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Common Ailments ~ Osteoporosis ~ Holistic Treatment

What is the Holistic treatment?

Keeping active

For women of all ages the best preventative measure against osteoporosis is exercise. Exercise builds bone density and not only prevents bone loss but also helps retain the coordination and balance that may help avoid falls or minimise injury when one occurs.

What’s more, exercise enhances agility, strength and mood. Gaining strength and balance and improving mood can be a real benefit.

Walking is an especially helpful type of exercise. Bones need weight-bearing exercise to build new bone tissue. Studies prove tat weight-bearing exercise for 30 minutes daily, or for up to an hour several times a week, slows bone loss.

Strengthening exercises such as weight training are as important as calcium for strong bones and they can be started at any age. Even someone age 80 or older can be helped by weight training or isometrics – a form of exercise that involves contracting and releasing specific muscles.

Meals

To help prevent accelerating bone loss make sure you get enough protein. It doesn’t take much chicken, fish or meat to supply your daily requirement of protein. As long as you have a serving that’s about equal to the size of the palm of your hand, you’re getting enough.

Soyabeans and many other beans contain natural oestrogen-like compounds called Phytoestrogens. In one study of soya products, researchers examined 80 postmenopausal women who ate 100g of tofu every day. Early results found that the rate of bone loss among women slowed down.

Phytoestrogens from soya products may be the reason why women living in Asian countries have a much lower rate of hip fractures than women in western countries. Asian women also eat more seaweed and fish – both rich in minerals.

Oil away bone and joint pain

You can think of omega-3s as WD-40 for the joints. Because they inhibit the effects of inflammatory chemicals such as prostoglandins, they’re a great choice for people who suffer from joint pain and stiffness. They work so well, in fact, that people who depend on aspirin or other anti-inflammatory painkillers are often able to lower their dose once they start taking fish oil supplements.

What’s good for the joints also seems to be good for the bones, especially in women with osteoporosis or other bone-depleting conditions. One small study found that those given omega-3 fatty acids for 18 months had denser bones and fewer fractures than those who didn’t take omega-3s.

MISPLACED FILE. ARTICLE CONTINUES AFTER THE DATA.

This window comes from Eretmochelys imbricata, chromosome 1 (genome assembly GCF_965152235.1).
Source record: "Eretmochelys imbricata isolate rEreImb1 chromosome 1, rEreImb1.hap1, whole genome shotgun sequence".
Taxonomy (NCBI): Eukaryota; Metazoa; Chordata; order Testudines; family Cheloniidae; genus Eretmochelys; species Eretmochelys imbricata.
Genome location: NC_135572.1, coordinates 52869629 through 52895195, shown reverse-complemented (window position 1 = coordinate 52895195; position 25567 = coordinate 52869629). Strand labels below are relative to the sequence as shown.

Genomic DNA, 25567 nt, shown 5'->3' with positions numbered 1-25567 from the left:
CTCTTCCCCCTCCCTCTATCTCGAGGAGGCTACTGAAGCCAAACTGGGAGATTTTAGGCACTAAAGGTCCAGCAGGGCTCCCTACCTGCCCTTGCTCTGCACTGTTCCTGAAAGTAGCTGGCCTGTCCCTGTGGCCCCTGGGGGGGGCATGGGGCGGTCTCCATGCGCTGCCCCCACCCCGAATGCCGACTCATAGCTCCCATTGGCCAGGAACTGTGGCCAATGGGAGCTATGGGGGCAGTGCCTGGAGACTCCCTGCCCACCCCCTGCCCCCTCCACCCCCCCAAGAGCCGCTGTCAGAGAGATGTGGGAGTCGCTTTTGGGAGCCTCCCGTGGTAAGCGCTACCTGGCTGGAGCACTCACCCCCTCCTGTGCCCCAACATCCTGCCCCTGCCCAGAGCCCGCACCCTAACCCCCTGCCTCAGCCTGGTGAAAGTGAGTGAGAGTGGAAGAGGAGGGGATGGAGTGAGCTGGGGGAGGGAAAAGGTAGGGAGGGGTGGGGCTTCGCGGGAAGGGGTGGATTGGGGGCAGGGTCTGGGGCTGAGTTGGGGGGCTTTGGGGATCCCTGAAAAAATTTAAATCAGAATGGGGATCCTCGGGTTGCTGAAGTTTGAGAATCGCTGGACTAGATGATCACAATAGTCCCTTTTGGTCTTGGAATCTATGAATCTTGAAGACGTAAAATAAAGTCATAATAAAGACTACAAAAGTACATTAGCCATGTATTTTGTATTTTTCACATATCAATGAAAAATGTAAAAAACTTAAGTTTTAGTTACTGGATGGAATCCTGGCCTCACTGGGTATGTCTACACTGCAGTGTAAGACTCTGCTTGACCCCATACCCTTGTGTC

Herbal helpers

Stinging nettle

Herbalists call this plant nature’s multivitamin pill because it contains iron, calcium, magnesium, phosphorus and good quality protein. The leaves do sting, but drying or cooking removes the stinging compound from their fine hairs. Nettles are often recommended in cases of anaemia, which can also be a problem for older women.

Typical dosage: up to six 500mg capsules of dried leaf product per day, up to 3 cups of tea daily (steep 1 teaspoon of dried herb in ¼ litre of hot water for 10 to 15 minutes).

Horsetail

This traditional diuretic has long been thought to help the body process calcium. It’s also nature’s source of silica, a compound that helps strengthen bones, nails and hair. Standardised horsetail products – certified to contain a certain amount of silicic acid, the natural, organics form of silica – are available in capsule form.

Typical dosage: up to six 400 to 500 mg capsules per day, or 6 cups of tea per day (steep 2 teaspoons of dried herb in ¼ litre of hot water for 10 to 15 minutes); or 15-30 drops of tincture 3 times per day.

Red clover

Commonly grown as cattle fodder, this red-blossomed clover contains compounds called isoflavones that act as a mild form of oestrogen. Isoflavones have been getting a lot of notice lately for their ability to help combat symptoms of perimenopause and early menopause; red clover is the richest source of these compounds…

Typical dosage: up to five 500mg capsules per day; or up to 3 cups of tea a day (steep 1 tablespoon of dried herb in ¼ litre of hot water for 10 to 15 minutes.

Alfalfa

Another herb that might seem to offer more benefits it has been used for decades as an appetite booster, an aid in the absorption of nutrients and a general vitality builder. Alfalfa is rich in vitamins and minerals and, like nettle, is considered a ‘blood builder’.

Typical dosage: up to nine 400-500 mg capsules per day; or 15-30 drops of tincture four times per day; or tea as directed from the manufacturer

Siberian ginseng

This herb is one of the most commonly used general tonics, or overall health boosters, available. It helps many body systems function and respond to stress. So why use it for osteoporosis? One of the best lifestyle changes a woman at risk for osteoporosis can make is to exercise more; Siberian ginseng helps the body adapt to the increased physical workload. It also helps increase alertness, which may help prevent falls and other mishaps.

Typical dosage: up to nine 400-500 mg capsules per day; or 20 drops of tincture up to nine times per day.

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